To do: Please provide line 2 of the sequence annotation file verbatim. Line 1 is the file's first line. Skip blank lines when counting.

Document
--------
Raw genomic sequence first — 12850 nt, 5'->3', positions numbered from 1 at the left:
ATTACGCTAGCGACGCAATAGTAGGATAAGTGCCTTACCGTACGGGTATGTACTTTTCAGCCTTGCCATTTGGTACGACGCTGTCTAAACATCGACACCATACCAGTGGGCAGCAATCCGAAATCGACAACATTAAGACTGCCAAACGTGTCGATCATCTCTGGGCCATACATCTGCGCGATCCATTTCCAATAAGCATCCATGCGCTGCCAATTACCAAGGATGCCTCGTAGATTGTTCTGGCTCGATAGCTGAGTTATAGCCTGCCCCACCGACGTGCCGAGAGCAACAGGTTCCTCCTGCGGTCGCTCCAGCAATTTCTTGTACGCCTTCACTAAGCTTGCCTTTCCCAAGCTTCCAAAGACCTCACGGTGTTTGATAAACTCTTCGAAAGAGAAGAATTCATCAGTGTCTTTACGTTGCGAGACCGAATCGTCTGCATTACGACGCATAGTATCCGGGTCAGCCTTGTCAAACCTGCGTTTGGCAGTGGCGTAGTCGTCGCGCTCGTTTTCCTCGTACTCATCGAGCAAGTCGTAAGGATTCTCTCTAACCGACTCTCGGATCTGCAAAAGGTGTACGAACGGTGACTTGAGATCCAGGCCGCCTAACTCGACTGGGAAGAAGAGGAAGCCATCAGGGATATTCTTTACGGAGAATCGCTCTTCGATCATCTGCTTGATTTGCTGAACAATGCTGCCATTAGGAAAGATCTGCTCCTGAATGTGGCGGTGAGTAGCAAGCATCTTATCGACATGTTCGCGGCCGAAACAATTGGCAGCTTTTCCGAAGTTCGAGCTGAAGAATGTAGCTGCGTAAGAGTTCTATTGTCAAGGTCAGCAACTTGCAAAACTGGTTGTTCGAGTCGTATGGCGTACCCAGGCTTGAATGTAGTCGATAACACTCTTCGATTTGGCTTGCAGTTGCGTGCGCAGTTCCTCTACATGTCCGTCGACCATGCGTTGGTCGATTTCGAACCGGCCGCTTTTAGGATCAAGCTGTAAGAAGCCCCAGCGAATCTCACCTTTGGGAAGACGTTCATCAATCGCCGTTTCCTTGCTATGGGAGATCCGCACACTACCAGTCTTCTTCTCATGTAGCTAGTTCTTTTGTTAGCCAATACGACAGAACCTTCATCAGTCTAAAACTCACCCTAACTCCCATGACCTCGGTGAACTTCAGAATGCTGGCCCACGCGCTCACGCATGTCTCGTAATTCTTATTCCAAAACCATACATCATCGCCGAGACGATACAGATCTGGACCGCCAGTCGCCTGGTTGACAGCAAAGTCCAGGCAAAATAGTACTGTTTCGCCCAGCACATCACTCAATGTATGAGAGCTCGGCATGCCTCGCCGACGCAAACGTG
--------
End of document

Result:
ATTACGCTAGCGACGCAATAGTAGGATAAGTGCCTTACCGTACGGGTATGTACTTTTCAGCCTTGCCATTTGGTACGACGCTGTCTAAACATCGACACCATACCAGTGGGCAGCAATCCGAAATCGACAACATTAAGACTGCCAAACGTGTCGATCATCTCTGGGCCATACATCTGCGCGATCCATTTCCAATAAGCATCCATGCGCTGCCAATTACCAAGGATGCCTCGTAGATTGTTCTGGCTCGATAGCTGAGTTATAGCCTGCCCCACCGACGTGCCGAGAGCAACAGGTTCCTCCTGCGGTCGCTCCAGCAATTTCTTGTACGCCTTCACTAAGCTTGCCTTTCCCAAGCTTCCAAAGACCTCACGGTGTTTGATAAACTCTTCGAAAGAGAAGAATTCATCAGTGTCTTTACGTTGCGAGACCGAATCGTCTGCATTACGACGCATAGTATCCGGGTCAGCCTTGTCAAACCTGCGTTTGGCAGTGGCGTAGTCGTCGCGCTCGTTTTCCTCGTACTCATCGAGCAAGTCGTAAGGATTCTCTCTAACCGACTCTCGGATCTGCAAAAGGTGTACGAACGGTGACTTGAGATCCAGGCCGCCTAACTCGACTGGGAAGAAGAGGAAGCCATCAGGGATATTCTTTACGGAGAATCGCTCTTCGATCATCTGCTTGATTTGCTGAACAATGCTGCCATTAGGAAAGATCTGCTCCTGAATGTGGCGGTGAGTAGCAAGCATCTTATCGACATGTTCGCGGCCGAAACAATTGGCAGCTTTTCCGAAGTTCGAGCTGAAGAATGTAGCTGCGTAAGAGTTCTATTGTCAAGGTCAGCAACTTGCAAAACTGGTTGTTCGAGTCGTATGGCGTACCCAGGCTTGAATGTAGTCGATAACACTCTTCGATTTGGCTTGCAGTTGCGTGCGCAGTTCCTCTACATGTCCGTCGACCATGCGTTGGTCGATTTCGAACCGGCCGCTTTTAGGATCAAGCTGTAAGAAGCCCCAGCGAATCTCACCTTTGGGAAGACGTTCATCAATCGCCGTTTCCTTGCTATGGGAGATCCGCACACTACCAGTCTTCTTCTCATGTAGCTAGTTCTTTTGTTAGCCAATACGACAGAACCTTCATCAGTCTAAAACTCACCCTAACTCCCATGACCTCGGTGAACTTCAGAATGCTGGCCCACGCGCTCACGCATGTCTCGTAATTCTTATTCCAAAACCATACATCATCGCCGAGACGATACAGATCTGGACCGCCAGTCGCCTGGTTGACAGCAAAGTCCAGGCAAAATAGTACTGTTTCGCCCAGCACATCACTCAATGTATGAGAGCTCGGCATGCCTCGCCGACGCAAACGTG